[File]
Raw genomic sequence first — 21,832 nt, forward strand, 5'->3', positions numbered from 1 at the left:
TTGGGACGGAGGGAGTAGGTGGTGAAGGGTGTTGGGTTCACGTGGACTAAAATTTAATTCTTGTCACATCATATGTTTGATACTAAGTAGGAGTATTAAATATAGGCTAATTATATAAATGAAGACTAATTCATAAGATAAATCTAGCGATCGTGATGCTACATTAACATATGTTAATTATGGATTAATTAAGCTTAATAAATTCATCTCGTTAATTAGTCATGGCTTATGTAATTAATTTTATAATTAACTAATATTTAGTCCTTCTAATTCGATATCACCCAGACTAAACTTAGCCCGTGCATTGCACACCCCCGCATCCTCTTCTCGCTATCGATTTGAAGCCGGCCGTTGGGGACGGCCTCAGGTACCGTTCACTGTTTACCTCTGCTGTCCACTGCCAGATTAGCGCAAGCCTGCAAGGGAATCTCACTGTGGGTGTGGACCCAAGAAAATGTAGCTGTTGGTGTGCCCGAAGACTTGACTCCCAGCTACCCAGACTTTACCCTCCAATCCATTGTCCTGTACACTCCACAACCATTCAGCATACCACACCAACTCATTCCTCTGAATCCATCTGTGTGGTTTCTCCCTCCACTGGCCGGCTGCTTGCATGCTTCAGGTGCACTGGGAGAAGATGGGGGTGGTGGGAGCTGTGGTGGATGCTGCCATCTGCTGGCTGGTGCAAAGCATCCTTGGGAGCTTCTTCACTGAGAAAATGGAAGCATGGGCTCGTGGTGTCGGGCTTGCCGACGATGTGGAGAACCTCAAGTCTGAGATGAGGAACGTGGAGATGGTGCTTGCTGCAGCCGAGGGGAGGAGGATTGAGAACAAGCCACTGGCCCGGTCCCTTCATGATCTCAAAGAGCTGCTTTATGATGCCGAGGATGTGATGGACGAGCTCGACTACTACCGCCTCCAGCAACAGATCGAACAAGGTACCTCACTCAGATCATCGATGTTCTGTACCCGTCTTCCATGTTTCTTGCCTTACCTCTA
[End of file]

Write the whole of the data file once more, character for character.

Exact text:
Raw genomic sequence first — 21,832 nt, forward strand, 5'->3', positions numbered from 1 at the left:
TTGGGACGGAGGGAGTAGGTGGTGAAGGGTGTTGGGTTCACGTGGACTAAAATTTAATTCTTGTCACATCATATGTTTGATACTAAGTAGGAGTATTAAATATAGGCTAATTATATAAATGAAGACTAATTCATAAGATAAATCTAGCGATCGTGATGCTACATTAACATATGTTAATTATGGATTAATTAAGCTTAATAAATTCATCTCGTTAATTAGTCATGGCTTATGTAATTAATTTTATAATTAACTAATATTTAGTCCTTCTAATTCGATATCACCCAGACTAAACTTAGCCCGTGCATTGCACACCCCCGCATCCTCTTCTCGCTATCGATTTGAAGCCGGCCGTTGGGGACGGCCTCAGGTACCGTTCACTGTTTACCTCTGCTGTCCACTGCCAGATTAGCGCAAGCCTGCAAGGGAATCTCACTGTGGGTGTGGACCCAAGAAAATGTAGCTGTTGGTGTGCCCGAAGACTTGACTCCCAGCTACCCAGACTTTACCCTCCAATCCATTGTCCTGTACACTCCACAACCATTCAGCATACCACACCAACTCATTCCTCTGAATCCATCTGTGTGGTTTCTCCCTCCACTGGCCGGCTGCTTGCATGCTTCAGGTGCACTGGGAGAAGATGGGGGTGGTGGGAGCTGTGGTGGATGCTGCCATCTGCTGGCTGGTGCAAAGCATCCTTGGGAGCTTCTTCACTGAGAAAATGGAAGCATGGGCTCGTGGTGTCGGGCTTGCCGACGATGTGGAGAACCTCAAGTCTGAGATGAGGAACGTGGAGATGGTGCTTGCTGCAGCCGAGGGGAGGAGGATTGAGAACAAGCCACTGGCCCGGTCCCTTCATGATCTCAAAGAGCTGCTTTATGATGCCGAGGATGTGATGGACGAGCTCGACTACTACCGCCTCCAGCAACAGATCGAACAAGGTACCTCACTCAGATCATCGATGTTCTGTACCCGTCTTCCATGTTTCTTGCCTTACCTCTA